Commenced in 1522, the Tyndale New Testament was the first English Bible translation to be translated directly from the Greek texts. With the invention of the printing press, the Tyndale New Testament was also the first English Bible to be mass produced, making it easily and widely accessible for the commoner to read and study.
Inspired by an illegal copy of Luther’s German New Testament, William Tyndale took to translating the New Testament for the English reader despite severe persecution and threat of punishment. His translation of the New Testament was based on the third edition of Erasmus’ Greek New Testament, Erasmus’ Latin New Testament, the Vulgate, and Luther’s German New Testament.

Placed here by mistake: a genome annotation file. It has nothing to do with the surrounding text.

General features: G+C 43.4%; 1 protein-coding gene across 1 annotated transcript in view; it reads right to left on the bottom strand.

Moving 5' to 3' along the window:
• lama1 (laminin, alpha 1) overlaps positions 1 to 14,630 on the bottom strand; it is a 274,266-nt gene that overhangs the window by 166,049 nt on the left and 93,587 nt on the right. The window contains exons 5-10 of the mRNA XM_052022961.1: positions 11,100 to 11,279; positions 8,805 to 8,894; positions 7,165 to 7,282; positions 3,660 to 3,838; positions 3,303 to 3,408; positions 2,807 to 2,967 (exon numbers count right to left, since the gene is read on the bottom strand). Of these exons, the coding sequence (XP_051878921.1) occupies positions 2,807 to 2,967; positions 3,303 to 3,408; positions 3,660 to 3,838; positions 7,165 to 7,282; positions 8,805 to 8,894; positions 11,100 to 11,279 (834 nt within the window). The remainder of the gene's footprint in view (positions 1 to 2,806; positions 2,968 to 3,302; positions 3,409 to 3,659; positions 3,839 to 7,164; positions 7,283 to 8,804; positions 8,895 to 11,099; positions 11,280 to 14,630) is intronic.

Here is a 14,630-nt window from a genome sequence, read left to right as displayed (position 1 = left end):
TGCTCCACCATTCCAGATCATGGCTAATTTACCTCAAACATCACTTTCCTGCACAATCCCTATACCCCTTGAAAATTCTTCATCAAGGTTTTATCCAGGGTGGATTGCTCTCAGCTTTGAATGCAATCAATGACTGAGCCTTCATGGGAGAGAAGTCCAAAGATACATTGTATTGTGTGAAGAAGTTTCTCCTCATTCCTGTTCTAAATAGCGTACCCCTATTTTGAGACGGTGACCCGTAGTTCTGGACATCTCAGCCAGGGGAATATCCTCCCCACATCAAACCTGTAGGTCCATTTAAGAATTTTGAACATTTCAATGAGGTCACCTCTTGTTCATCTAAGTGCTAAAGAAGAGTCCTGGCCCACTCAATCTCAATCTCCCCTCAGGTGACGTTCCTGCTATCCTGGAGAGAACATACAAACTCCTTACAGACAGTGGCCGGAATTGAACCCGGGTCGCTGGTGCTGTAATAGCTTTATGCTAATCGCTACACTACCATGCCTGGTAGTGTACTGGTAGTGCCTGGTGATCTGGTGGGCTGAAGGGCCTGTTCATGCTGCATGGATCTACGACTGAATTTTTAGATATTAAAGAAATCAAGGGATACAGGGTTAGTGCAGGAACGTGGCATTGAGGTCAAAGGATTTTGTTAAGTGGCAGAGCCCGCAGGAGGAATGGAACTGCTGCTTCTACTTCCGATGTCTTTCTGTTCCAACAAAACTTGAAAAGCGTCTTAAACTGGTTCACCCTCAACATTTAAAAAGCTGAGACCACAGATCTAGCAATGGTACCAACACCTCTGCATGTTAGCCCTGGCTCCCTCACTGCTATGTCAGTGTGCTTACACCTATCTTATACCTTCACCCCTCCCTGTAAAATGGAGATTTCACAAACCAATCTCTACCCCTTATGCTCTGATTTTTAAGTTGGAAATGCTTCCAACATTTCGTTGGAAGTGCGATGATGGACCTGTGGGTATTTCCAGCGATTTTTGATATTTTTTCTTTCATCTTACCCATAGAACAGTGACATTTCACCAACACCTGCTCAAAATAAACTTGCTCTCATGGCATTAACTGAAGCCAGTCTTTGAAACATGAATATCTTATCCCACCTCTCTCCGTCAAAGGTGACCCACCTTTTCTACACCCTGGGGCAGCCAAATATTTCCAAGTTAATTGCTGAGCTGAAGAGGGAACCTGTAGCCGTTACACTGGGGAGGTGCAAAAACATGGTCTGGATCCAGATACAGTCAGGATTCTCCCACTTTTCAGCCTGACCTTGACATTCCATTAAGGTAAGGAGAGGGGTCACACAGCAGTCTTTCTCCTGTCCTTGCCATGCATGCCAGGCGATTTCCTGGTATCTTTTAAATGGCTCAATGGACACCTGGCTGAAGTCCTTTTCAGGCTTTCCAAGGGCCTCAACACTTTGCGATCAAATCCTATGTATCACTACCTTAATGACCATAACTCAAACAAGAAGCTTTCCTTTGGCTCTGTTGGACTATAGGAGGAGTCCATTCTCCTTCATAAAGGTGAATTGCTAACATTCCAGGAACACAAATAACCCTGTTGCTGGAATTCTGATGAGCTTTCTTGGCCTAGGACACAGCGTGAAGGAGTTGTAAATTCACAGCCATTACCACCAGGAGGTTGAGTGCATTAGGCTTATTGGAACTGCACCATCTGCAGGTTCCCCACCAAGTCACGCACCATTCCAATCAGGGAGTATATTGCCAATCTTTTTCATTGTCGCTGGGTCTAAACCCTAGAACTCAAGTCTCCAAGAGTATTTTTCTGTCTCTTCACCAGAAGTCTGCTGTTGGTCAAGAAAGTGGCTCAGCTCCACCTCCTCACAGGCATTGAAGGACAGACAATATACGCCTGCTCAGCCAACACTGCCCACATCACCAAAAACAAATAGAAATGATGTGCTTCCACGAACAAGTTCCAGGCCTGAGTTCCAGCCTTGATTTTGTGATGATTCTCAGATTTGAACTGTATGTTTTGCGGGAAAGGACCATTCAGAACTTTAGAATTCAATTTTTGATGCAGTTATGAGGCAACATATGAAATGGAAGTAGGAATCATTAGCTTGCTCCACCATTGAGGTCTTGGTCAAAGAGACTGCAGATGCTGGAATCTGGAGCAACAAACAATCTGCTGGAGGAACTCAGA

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William Tyndale (1494–1536) was an English scholar, translator and linguist. Educated at both Oxford and Cambridge, Tyndale earned a degree in theology. He was also a gifted linguist, fluent in French, Greek, Hebrew, German, Italian, Latin, and Spanish. Influenced by Erasmus and Luther, he translated the New Testament and the Pentateuch from Greek and Hebrew into English—against the wishes of the Church. Betrayed to the authorities, Tyndale was condemned as a heretic and burned alive in 1536.